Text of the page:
Michael Martone on “the fabrication business”

August 26, 2008 § 5 Comments

Michael Martone

From Dinty W. Moore, BREVITY EDITOR:

I am a staunch fan of Michael Martone — love his writing, love the way that he pushes the envelope for all of us.  At the same time, I still think that genre — is this fiction or nonfiction — does matter, and I sink dejectedly into my seat every time Martone (pictured on the right, at a recent AWP Conference) suggests it does not.  So he makes me uncomfortable, which, since we are in the business of making art, is actually a decidedly good thing.

So to keep the discomfort going, here’s an excerpt from a fascinating interview with Martone, wherein he makes some strong points suggesting that genre-conservatives like myself are all wrong-headed about this insistence on the ‘truth’ distinction:

“I want to think of what I do as writing and let the speciation to others. Many artists draw, use watercolor, paint in oils, sculpt, construct, assemble, paste. They mix their media but it is all seen as art, and issues of its fact or fiction seem beside the point to me. Well at least beside the point when the thing is in the making. I am in the fabrication business and there are different gradients on that scale of fiction and non-, I suppose, but none I worry about as I am doing them. I have a fiction in the voice of Dan Quayle who is writing an essay; a book about Michael Martone written by Michael Martone in the voice and form of his, Michael Martone’s, biographer; I have an essay in the voice of Michael Martone on the fictional creation of a character named Bobby Knight. To me the differences are in the details at a microscopic scale, not at the much larger one of genre.”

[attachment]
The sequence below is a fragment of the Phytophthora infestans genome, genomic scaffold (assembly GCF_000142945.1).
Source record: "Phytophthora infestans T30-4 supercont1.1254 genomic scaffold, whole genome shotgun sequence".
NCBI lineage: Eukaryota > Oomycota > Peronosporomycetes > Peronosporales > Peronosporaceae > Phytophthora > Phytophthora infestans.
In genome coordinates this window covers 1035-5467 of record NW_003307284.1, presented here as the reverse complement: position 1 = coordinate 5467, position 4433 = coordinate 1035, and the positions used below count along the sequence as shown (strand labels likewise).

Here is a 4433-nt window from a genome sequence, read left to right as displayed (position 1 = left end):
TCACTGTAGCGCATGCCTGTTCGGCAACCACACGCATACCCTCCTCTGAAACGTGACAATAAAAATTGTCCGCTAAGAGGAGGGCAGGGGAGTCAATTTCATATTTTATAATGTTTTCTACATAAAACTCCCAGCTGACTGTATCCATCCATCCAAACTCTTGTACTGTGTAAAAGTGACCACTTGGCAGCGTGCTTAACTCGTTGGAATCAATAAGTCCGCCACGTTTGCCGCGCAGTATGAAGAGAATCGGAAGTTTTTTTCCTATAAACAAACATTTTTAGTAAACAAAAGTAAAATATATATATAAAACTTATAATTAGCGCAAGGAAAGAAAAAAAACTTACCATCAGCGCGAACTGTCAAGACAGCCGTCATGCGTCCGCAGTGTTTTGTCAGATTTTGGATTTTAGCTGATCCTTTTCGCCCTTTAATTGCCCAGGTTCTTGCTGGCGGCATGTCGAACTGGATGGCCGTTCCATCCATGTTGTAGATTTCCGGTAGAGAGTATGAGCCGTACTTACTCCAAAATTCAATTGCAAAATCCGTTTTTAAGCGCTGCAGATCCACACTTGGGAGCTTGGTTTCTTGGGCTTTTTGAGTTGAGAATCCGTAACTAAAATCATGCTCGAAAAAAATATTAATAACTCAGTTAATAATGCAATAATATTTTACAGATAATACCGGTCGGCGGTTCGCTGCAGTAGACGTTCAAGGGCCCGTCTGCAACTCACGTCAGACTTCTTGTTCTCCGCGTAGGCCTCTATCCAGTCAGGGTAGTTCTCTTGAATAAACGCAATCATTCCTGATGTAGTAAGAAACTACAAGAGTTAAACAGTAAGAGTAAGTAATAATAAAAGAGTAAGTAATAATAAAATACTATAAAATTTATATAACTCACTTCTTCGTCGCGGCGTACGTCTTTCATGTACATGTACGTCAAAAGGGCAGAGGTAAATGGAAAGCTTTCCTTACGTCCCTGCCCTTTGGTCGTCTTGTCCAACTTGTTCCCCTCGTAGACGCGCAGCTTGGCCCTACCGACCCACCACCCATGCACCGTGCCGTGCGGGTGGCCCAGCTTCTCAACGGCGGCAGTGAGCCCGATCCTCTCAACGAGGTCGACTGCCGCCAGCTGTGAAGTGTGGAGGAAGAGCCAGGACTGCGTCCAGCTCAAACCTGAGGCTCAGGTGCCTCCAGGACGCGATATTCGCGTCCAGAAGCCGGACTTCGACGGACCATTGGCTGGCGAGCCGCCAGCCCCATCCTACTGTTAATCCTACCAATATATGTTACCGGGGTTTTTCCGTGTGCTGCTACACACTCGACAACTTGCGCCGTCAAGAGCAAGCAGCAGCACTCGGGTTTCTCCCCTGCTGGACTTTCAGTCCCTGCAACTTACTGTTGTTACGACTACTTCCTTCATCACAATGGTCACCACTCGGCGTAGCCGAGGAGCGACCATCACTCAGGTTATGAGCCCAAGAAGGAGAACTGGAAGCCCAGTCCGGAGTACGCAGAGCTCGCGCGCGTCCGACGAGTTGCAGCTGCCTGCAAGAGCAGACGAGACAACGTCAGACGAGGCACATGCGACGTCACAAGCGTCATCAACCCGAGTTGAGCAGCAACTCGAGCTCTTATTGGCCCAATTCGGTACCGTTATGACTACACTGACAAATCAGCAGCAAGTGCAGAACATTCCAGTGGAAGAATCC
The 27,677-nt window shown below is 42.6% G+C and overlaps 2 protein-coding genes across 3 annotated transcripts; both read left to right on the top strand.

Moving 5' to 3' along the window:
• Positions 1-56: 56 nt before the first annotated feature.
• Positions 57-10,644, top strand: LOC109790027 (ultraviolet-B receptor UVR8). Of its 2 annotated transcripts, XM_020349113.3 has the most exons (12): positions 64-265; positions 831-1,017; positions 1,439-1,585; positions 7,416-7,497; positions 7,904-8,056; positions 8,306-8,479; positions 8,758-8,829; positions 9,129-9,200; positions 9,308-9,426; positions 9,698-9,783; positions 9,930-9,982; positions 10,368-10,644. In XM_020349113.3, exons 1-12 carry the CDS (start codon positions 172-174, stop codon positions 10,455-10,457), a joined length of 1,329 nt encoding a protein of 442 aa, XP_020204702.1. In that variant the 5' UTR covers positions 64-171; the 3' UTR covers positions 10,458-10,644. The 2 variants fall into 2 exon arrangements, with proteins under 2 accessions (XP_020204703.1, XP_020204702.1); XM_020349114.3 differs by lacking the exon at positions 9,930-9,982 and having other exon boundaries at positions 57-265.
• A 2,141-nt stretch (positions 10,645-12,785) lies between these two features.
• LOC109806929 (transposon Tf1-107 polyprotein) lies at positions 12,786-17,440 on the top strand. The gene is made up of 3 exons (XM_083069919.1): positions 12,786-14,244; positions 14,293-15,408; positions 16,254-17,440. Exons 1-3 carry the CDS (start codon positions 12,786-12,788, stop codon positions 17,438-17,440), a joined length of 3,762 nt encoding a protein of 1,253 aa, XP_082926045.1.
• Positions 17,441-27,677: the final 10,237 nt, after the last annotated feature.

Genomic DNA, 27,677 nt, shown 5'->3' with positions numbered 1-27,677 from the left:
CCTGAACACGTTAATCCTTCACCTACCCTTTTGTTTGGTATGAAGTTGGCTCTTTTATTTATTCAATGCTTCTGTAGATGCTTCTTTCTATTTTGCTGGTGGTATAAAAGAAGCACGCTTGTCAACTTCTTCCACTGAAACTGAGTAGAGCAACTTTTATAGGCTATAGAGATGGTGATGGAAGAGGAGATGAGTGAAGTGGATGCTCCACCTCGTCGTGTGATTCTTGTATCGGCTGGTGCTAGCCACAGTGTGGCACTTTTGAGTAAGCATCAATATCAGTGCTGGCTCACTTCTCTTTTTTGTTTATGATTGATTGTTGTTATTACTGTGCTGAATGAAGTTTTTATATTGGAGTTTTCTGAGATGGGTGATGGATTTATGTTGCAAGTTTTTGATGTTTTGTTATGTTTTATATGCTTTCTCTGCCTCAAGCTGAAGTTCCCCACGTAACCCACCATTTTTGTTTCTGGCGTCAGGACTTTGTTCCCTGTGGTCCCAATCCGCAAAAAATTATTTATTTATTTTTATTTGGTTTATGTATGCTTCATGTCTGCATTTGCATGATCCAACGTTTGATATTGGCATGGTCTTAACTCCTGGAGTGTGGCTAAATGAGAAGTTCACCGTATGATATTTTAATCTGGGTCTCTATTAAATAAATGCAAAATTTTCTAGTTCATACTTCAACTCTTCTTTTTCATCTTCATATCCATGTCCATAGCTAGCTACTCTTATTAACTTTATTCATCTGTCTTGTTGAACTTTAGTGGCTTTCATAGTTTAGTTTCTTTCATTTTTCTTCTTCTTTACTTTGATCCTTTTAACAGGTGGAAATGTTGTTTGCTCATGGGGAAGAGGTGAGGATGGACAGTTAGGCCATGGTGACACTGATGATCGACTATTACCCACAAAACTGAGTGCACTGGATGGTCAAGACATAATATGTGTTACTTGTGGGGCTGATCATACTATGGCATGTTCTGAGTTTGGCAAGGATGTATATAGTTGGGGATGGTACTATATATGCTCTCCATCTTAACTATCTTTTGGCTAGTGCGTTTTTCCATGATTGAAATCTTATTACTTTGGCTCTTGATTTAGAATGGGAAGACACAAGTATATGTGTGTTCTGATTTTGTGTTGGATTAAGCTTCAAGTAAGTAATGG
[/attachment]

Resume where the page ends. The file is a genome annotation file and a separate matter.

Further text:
Read the rest of the interesting interview over at THE QUARTERLY CONVERSATION.